CNN's Diane Gallagher is live from the home of country music in Nashville, Tennessee, for us.

Diane, what are people saying there?

DIANE GALLAGHER, CNN CORRESPONDENT: Kate, it's so interesting because it's a unique situation. We are 1800 miles from Las Vegas, but if you didn't know any better, you would be living under a rock and showed up today, you might think that shooting happened here. It has hit this city, this country community like an asteroid. People have no idea how to cope with this right now. There's grief.

We went to a country music radio station this morning, A.M. radio not usually talking about grief and how to cope and what to do with politics. It was the exact opposite this morning. It's a difficult conversation. They feel as if someone has invaded their sanctimonious community that is so close.

I want you to hear what one of the deejays said trying to explain why it touched Nashville so hard.


SHAWN PARR, DEEJAY: It's an attack on everybody. I mean, you have to feel what has happened. Here's the best part. If I could -- I always try to look for something positive. Once you start the healing process, we still don't understand why this happened, but we have to move on. We have to move forward. You share the prayers, you share the love, but country music, for me personally, for people around the world, has always been so healing.


GALLAGHER: And, of course, some of the artists went on Eric Church last night here at the Grand Ole Opry talking about it. The point is right now, Kate, is they have an open dialog. They're discussing the shooting and how it makes them feel instead of pretending like it didn't happen and trying to move on.

BOLDUAN: So hard hit the entire community. Some in country music not just talking about their grief and how they're dealing with this attack but also about the issue that is being discussed in washington, gun safety. What are they saying?

GALLAGHER: Yes. I mean, morning radio on country radio, they were discussing gun control and where people -- they were having debates and discussions. A lot of this was sparked by Caleb, a guitarist for the Josh Abbott Band. I want to read what he tweeted out not long after the shooting. They were there that night. He said, "I've been a proponent of the Second Amendment my entire life, until the event of last night. I cannot express how wrong I was." He went on to say, "We need gun control right now."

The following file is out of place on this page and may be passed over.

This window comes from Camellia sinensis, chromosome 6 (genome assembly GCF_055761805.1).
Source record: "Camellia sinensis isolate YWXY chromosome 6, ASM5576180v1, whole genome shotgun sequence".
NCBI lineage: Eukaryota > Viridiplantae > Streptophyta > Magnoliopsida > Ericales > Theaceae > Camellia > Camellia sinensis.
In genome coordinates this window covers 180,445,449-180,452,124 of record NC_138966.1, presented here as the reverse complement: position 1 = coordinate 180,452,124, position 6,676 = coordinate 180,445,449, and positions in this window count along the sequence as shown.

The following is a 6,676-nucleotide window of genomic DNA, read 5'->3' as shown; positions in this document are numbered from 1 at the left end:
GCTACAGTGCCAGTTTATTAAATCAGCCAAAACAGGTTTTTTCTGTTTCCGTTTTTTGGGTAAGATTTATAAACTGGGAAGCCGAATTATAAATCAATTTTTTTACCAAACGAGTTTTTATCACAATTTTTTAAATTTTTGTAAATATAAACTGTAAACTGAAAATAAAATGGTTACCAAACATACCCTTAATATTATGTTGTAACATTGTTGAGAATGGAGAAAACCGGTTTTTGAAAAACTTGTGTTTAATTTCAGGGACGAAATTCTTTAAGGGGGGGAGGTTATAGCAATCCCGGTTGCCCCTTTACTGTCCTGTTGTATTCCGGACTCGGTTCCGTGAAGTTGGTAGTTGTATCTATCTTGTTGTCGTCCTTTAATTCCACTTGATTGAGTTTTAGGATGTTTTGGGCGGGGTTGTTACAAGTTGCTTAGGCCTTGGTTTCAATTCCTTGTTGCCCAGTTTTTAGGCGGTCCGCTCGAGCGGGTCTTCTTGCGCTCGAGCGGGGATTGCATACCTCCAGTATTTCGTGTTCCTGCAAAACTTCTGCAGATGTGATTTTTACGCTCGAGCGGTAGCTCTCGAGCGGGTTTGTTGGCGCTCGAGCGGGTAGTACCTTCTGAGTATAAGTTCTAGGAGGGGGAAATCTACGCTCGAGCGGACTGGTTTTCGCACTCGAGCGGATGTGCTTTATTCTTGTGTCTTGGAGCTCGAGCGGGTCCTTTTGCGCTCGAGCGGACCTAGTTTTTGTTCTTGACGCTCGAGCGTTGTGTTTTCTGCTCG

Now of course, there was some backlash on that. This is a topic, Kate, a lot of people aren't comfortable talking about, and not being forced to talk about it because somebody came in and took what healed them anyway. Music is what many in the country community look to heal them and almost protect them from reality. Their escape. Somebody allowed a very poor reality to invade their escape and now they're forced to talk about political topics. Caleb experienced blowback, but others are rallying around him, saying it's his right to say what he wants.

[11:49:21] BOLDUAN: Diane, thanks for bringing us the story. Appreciate it. Thank you.

Coming up for us, a stunning ambush on elite Special Forces that left three Green Berets dead. What happened here? That's next.


BOLDUAN: New details of an ambush that left three U.S. Special Forces soldiers dead and two others wounded. This happened in the African country of Niger. The troops were on patrol with local forces when the attack happened.

CNN's Pentagon correspondent, Barbara Starr, has much more on this.

Barbara, what are you learning?

BARBARA STARR, PENTAGON CORRESPONDENT: Good morning, Kate. A significant and ongoing military operation at this hour. Three United States Green Berets killed in action and two were wounded several hours ago in this. When they came under attack, they were on a mission with local Nigerian forces in West Africa. What we know now is that French forces in the region are conducting operations on the border looking for the attackers. It was also French helicopters that moved in overnight and evacuated the American dead and wounded and provided covering fire at the location where they had come under attack. So now this very much turning into an international military operation in West Africa.

What were the U.S. troops doing there? They partner up with the West African forces and try to help them in advising and assisting them in going after, whether it's al Qaeda or other ISIS elements in the region, trying to help them with the terrorism threat that these nations are facing in this very remote part of the world -- Kate?

[11:55:26] BOLDUAN: Quickly, Barbara, do we know when they will be brought back?

STARR: What we know is they have been evacuated. The wounded are in the hospital in Germany where so many have been treated over the years from the frontline war zone. Those who are deceased are being returned to the United States. Family notification is under way -- Kate?

BOLDUAN: Barbara, thank you so much. Appreciate it.

BOLDUAN: Still ahead, Las Vegas fire officials and first responders are set to have a news conference any moment now on the Las Vegas shooting. We will bring it to you.